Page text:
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Armenians Choose Independent Path

Delegates at a conference on Armenia’s future voted for independent development, rather than placing too much reliance on Russia or Europe.
By Ara Tadevosian

Armenians meeting to discuss their country’s future have rejected the idea that they should place all their hopes in Europe – and, more surprisingly, Russia.


The 500 delegates at the unique conference held in Yerevan came from all walks of life - teachers, students, small business owners, manual workers and the unemployed. They concluded Armenia should pursue its own path, increasing economic activity and productivity, fighting corruption, and ensuring the 2008 presidential election is free and fair.


“I think it isn’t right to go with one country,” said college student Gevorg Stepanian. “You have to be more cunning and be able to manoeuvre in a number of directions.”


The event was part of “Armenia 2020” – a campaign led by several prominent figures from the Armenian diaspora, including businessman Ruben Vardanian, who is president of the Russian Troika-Dialog group of companies, and Nubar Afeyan, general director of the American group Flagship Ventures.


The results may come as a surprise to some western observers who think of Armenia as primarily pro-Russian in orientation. However, organisers said the results of the Yerevan gathering, held at the capital’s main stadium, mirrored those at similar events in Idzhevan and Ekhagnadzor, where the idea of forging stronger links with Russia was also rejected.


As one participant said, “Because of its geopolitical situation, Russia will always be interested in a weak Armenia and will keep us in slave-like dependence.”


“Historically, Russia has betrayed Armenia repeatedly and that likelihood exists today too,” said another.


A third person added, “Do you know of any other nation, other than the Armenians, who have such a strange attachment to Russia? I think not - this is just another example of our national irrationalism.”


Full integration into Europe also received the thumbs down from many of the delegates, with that option getting only 120 votes compared with 136 for preserving the Russian alliance and 210 in favour of a dynamic independent path, the so-called Singapore model which organisers dubbed “Dare to Excel”.


Those unconvinced of Armenia’s need to integrate more fully with Europe gave various reasons, with one person expressing fears the country would be forced to change its constitution, and another saying, “We’re Armenians, and Europe is not our home.”


A third participant put this view more pithily,“Europe is an old woman in civilised make-up. There’s no need for us to fall for her charms.”


Sociologist Lilit Arutyunian said the conference showed that the government’s talk of integration with Europe had been ineffective.


“It’s been 10 years now that the government has been talking almost daily about its enthusiasm for European integration,” said Arutyunian. “But these are just empty words. The government, intentionally or unintentionally, places no emphasis on the fact that the principal European value is human life, which now as before is worth little in our country.”


Many participants said Armenia’s relations with neighbours like Georgia and historical enemy Turkey were more important than European integration. This despite the fact that Turkey, with which Armenia has no diplomatic relations, was not included in any of the possible development options offered by the organisers.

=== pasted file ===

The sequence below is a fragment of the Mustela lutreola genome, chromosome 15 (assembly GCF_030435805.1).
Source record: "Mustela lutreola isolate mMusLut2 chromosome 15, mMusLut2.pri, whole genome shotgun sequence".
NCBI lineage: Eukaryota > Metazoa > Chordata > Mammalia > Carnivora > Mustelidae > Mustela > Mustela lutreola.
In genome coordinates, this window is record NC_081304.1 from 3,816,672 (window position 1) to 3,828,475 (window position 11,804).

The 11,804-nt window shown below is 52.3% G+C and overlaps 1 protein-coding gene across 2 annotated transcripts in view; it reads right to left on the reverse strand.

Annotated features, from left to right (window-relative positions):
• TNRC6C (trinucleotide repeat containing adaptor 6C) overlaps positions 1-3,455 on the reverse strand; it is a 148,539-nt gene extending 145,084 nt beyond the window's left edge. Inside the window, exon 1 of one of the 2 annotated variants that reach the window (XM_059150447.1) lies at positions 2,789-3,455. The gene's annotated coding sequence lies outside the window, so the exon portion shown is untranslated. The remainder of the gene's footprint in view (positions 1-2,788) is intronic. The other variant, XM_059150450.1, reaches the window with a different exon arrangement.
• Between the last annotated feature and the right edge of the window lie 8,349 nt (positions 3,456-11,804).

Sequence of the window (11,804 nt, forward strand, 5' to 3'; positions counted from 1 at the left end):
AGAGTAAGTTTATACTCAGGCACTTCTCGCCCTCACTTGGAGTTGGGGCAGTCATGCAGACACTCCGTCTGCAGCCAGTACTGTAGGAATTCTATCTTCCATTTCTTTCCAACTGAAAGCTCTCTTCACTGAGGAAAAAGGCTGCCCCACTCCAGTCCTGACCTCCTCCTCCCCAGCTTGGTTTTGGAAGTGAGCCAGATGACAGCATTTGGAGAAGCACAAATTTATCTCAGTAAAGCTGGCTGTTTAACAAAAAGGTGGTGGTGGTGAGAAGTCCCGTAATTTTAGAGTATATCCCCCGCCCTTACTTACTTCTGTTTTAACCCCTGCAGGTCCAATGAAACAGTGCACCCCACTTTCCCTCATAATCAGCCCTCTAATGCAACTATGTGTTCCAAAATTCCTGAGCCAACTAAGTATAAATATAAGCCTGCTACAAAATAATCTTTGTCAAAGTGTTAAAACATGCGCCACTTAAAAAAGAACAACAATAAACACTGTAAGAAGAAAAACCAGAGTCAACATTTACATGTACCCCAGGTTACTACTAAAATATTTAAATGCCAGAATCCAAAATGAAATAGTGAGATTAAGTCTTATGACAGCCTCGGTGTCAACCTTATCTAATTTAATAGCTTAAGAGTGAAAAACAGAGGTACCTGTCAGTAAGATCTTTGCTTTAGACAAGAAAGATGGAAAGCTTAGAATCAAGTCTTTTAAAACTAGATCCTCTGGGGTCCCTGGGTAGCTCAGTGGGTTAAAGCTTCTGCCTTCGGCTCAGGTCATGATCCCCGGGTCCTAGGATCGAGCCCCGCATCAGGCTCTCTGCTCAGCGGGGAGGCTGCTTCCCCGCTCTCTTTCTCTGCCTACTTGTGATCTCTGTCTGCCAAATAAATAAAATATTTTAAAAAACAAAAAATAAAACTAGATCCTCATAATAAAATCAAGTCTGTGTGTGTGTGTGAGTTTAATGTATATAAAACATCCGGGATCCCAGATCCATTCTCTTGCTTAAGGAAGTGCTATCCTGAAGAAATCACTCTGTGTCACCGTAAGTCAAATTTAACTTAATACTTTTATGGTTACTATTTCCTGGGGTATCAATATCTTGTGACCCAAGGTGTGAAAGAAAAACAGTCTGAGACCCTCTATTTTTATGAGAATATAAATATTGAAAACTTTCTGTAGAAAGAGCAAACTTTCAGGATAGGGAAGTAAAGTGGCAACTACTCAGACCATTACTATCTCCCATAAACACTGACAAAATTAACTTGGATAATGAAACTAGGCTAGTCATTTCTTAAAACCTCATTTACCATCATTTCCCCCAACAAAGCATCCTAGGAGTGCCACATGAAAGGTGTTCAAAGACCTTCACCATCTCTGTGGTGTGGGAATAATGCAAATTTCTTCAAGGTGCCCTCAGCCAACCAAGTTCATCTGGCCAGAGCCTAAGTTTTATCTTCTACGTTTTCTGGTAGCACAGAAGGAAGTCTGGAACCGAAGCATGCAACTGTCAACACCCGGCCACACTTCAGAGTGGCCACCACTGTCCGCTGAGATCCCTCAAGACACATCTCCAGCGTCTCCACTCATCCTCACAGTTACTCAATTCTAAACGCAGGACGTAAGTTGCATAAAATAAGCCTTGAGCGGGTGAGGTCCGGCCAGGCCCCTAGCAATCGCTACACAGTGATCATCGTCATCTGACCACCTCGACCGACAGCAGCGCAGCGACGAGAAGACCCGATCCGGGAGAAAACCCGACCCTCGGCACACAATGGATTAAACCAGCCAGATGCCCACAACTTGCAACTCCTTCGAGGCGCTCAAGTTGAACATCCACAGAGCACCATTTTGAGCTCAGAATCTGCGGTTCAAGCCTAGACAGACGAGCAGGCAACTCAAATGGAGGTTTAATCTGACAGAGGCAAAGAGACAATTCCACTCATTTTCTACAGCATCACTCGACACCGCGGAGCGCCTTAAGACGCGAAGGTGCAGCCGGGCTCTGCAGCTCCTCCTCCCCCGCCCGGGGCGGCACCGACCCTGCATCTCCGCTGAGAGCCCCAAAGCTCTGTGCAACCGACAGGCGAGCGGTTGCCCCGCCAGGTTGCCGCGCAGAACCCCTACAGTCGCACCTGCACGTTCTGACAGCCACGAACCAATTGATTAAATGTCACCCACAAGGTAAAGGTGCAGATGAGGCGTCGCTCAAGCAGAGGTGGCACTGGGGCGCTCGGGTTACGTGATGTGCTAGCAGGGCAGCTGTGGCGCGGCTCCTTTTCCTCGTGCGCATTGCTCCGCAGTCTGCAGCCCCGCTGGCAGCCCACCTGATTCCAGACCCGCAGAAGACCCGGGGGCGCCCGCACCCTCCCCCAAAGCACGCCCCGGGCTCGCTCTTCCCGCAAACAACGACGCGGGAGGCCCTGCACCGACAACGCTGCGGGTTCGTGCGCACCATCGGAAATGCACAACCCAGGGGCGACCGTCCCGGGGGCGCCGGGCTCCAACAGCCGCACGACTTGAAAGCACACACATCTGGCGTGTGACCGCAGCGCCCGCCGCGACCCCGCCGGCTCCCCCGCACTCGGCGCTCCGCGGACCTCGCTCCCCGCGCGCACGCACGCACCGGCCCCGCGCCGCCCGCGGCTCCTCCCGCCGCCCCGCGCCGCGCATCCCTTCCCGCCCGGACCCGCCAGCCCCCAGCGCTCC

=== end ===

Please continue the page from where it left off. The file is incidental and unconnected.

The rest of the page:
“Today the question of Turkey’s entry into the European Union is being discussed. But do we want to enter the European Union with Turkey? Just imagine, the Armenian border opens and three million Turks rush in. What would happen then?” asked one participant.


But another took a different view and said, “We must strive to normalise relations with Turkey, as this will be extremely useful to us on the path of independent development.”


Armenian relations with Azerbaijan, which are still hostile because of the unresolved dispute over Nagorny Karabakh, remain too sensitive an issue for conference participants even to discuss as part of a picture of shifting regional alliances.


The country’s other near neighbour Georgia, however, was viewed as a partner by many participants. Rather than Europe, one person suggested that Armenia focus on Georgia in order to gain access to that country’s ports. The two have been trying to forge closer ties, and this summer tens of thousands of Armenians took holidays in Georgia’s Black Sea resorts for the first time in many years.


While the conference organisers admitted the current Armenian government was unlikely to pay attention to many of the findings, the strong emphasis placed on fair elections and the war on corruption may yet be reflected in future voting patterns.


Even in the best-case scenario, Armenia has a long way to go to meet the aspirations articulated by conference participants. According to Artashes Kazakhetsian, manager of the Armenia 2020 project, if the ideas behind the Singapore model were implemented in full, the country would take the next 15 years to attain the same level of development that another former Soviet republic, Estonia, is at today.


Ara Tadevosian is the director of Mediamax, an independent news agency in Yerevan.


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